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Mechanical Banks — English vs. American
by F.H. Griffith - HOBBIES Magazine - May, 1957

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English mechanical banks, among certain of the collectors, have never attained the desirability or popularity of the American made variety. It is understandable that they might not be quite as desirable as those made in the United States as after all mechanical banks are definitely Americana and definitely an original toy product of our country. However, this does not lessen the importance of the English mechanical banks as a collector’s item in the field of mechanical bank collecting.

Perhaps some of the so-called mystery surrounding the English banks has indirectly caused certain of the collectors to feel that they are not as desirable in a collection. Actually the English banks, for the most part, were made by companies that were comparable to the concerns who manufactured banks in our own country, and these English banks definitely represent an important group of the mechanical banks. While a number of different specimens were made in England it seemed that the bust type of mechanical bank was the most popular, and in this group they excelled in the number of different types and subjects.

There were two outstanding English concerns that made mechanical banks, John Harper & Company Ltd. and Chamberlin & Hill Ltd. Harper’s banks were often identified with the name "Beatrice" as a trade name. They made one of the earliest of the English mechanicals, the Wimbledon Bank, in 1885. Among the other fine specimens manufactured by Harper are such banks as Dinah, the rare Kiltie, Jolly Nigger Butterfly Tie, Little Joe, Hoop-la Bank, Football Bank, and Jolly Nigger Top Hat. They also made the Tommy Bank, and to the best of the writer’s knowledge, no example of this has been found as yet. The Grenadier Bank, similar to our Creedmore, was also made by Harper in the 1898 period. Chamberlin & Hill made, among other mechanical banks, the rare Clown Money Box or Clown Bust. So far the writer knows of only one specimen of this bank in a collection. Then they made a different type Jolly Nigger with both movable and fixed eyes. The outstanding bank produced by them, however, was the Little Moe Bank in which the bust type figure tips his hat in polite thanks upon receiving the coin. All the mechanical banks made by John Harper & Chamberlin & Hill are cast iron and appropriately painted in various colors.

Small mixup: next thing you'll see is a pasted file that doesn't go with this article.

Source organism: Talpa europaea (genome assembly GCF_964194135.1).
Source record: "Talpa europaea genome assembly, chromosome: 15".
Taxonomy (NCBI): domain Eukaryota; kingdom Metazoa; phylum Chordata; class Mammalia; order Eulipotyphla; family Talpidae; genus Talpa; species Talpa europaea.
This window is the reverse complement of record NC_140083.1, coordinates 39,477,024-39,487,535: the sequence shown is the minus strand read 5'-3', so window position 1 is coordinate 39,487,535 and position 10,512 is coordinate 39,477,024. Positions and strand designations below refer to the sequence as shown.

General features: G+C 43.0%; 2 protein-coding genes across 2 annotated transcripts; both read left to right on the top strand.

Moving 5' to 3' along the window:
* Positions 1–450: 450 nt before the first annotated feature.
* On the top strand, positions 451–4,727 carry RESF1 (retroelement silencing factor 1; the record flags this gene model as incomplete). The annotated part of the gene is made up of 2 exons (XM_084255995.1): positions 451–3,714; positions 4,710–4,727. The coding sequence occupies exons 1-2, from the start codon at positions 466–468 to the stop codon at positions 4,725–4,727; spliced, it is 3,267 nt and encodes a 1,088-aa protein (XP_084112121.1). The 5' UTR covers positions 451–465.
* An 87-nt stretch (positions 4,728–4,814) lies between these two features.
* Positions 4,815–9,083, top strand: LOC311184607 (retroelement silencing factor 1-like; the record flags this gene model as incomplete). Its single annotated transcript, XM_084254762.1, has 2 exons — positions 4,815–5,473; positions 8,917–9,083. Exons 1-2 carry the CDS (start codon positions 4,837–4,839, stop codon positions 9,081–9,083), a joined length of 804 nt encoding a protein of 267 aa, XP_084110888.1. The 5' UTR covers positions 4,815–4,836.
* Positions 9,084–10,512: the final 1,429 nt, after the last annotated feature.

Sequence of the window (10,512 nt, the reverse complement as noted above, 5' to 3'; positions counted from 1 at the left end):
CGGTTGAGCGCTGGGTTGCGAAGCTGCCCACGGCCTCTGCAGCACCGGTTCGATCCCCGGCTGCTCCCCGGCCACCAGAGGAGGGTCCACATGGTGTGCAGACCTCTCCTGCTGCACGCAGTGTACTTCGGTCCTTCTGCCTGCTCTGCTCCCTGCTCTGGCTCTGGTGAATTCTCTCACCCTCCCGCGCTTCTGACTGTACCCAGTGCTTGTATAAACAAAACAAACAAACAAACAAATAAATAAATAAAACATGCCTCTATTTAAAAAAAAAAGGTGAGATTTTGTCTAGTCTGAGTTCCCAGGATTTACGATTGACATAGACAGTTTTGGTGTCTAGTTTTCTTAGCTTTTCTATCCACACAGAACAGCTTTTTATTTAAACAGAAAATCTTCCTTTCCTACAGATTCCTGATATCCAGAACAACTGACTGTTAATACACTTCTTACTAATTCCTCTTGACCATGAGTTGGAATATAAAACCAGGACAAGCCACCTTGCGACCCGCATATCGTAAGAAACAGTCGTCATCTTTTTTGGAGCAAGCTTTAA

The Jolly Nigger Moves Ears is another interesting mechanical bank produced in England. This was made in aluminum and the designers and patentees of this bank were Robert Eastwood Starkie and Nellie Starkie of Burnley, England. This bank is not to be confused with the recently made model designed by Robert Patterson Starkie. The copyright and the Register of Design on this bank were taken out in August, 1945. In this recent model the ears fit on a line with the front and back half, also the overall casting is different than the original Starkie’s Patent. On the waffle type base plate of the recent model appears the Registration Number 844290. In the original Starkie Patent the name Starkie appears on the back of the bank between the shoulder blades. Also the ears are set forward near the eyes. A V-shaped section on each side of the back half fits into corresponding sections in the front half and it is at this point that the ears are located. This earlier type also has a top hat.

Another very interesting bank of English origin is the John Bull Money Box. This bank is similar to the Hoop-la and the American made Trick Dog. In this case there is no hoop and the dog jumps in front of a figure of John Bull depositing the coin in a barrel. So far the writer has been unable to ascertain the designer or manufacturer of this bank. Here again the writer knows of only one specimen of this bank in a collection.

In any event, to sum up, the writer does not expect that any of the English mechanical banks will ever reach the high pedestal of the Freedman’s or the Harlequin or a number of the other American banks, however, they are an important group and have as much place in a collection as any of the other mechanical banks. No large collection could be considered as completely representative if it did not contain some specimens of the English mechanical banks.


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